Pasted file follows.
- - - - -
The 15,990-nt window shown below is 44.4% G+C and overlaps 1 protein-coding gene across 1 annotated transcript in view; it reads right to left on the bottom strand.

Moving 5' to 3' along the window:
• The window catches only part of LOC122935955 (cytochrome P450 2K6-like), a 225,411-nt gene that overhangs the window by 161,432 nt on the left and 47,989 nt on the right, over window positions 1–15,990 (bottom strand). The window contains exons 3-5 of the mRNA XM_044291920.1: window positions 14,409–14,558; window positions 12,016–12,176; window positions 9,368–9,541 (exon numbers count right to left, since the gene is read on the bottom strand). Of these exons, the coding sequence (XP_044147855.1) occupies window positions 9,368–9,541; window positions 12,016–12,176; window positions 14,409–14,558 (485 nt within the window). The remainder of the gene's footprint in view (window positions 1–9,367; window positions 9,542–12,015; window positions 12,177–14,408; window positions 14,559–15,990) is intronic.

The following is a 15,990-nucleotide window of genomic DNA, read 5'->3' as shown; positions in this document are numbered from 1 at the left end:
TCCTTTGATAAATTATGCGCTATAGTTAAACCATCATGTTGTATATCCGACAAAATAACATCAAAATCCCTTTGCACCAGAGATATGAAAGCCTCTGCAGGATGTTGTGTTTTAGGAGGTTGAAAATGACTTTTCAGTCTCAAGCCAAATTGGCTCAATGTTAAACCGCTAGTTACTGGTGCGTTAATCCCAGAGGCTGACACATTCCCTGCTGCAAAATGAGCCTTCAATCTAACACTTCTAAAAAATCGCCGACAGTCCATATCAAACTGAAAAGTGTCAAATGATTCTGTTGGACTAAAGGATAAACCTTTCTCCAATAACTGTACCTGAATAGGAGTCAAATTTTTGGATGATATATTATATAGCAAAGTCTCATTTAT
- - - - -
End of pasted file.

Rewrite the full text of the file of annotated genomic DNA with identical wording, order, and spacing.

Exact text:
The 15,990-nt window shown below is 44.4% G+C and overlaps 1 protein-coding gene across 1 annotated transcript in view; it reads right to left on the bottom strand.

Moving 5' to 3' along the window:
• The window catches only part of LOC122935955 (cytochrome P450 2K6-like), a 225,411-nt gene that overhangs the window by 161,432 nt on the left and 47,989 nt on the right, over window positions 1–15,990 (bottom strand). The window contains exons 3-5 of the mRNA XM_044291920.1: window positions 14,409–14,558; window positions 12,016–12,176; window positions 9,368–9,541 (exon numbers count right to left, since the gene is read on the bottom strand). Of these exons, the coding sequence (XP_044147855.1) occupies window positions 9,368–9,541; window positions 12,016–12,176; window positions 14,409–14,558 (485 nt within the window). The remainder of the gene's footprint in view (window positions 1–9,367; window positions 9,542–12,015; window positions 12,177–14,408; window positions 14,559–15,990) is intronic.

The following is a 15,990-nucleotide window of genomic DNA, read 5'->3' as shown; positions in this document are numbered from 1 at the left end:
TCCTTTGATAAATTATGCGCTATAGTTAAACCATCATGTTGTATATCCGACAAAATAACATCAAAATCCCTTTGCACCAGAGATATGAAAGCCTCTGCAGGATGTTGTGTTTTAGGAGGTTGAAAATGACTTTTCAGTCTCAAGCCAAATTGGCTCAATGTTAAACCGCTAGTTACTGGTGCGTTAATCCCAGAGGCTGACACATTCCCTGCTGCAAAATGAGCCTTCAATCTAACACTTCTAAAAAATCGCCGACAGTCCATATCAAACTGAAAAGTGTCAAATGATTCTGTTGGACTAAAGGATAAACCTTTCTCCAATAACTGTACCTGAATAGGAGTCAAATTTTTGGATGATATATTATATAGCAAAGTCTCATTTAT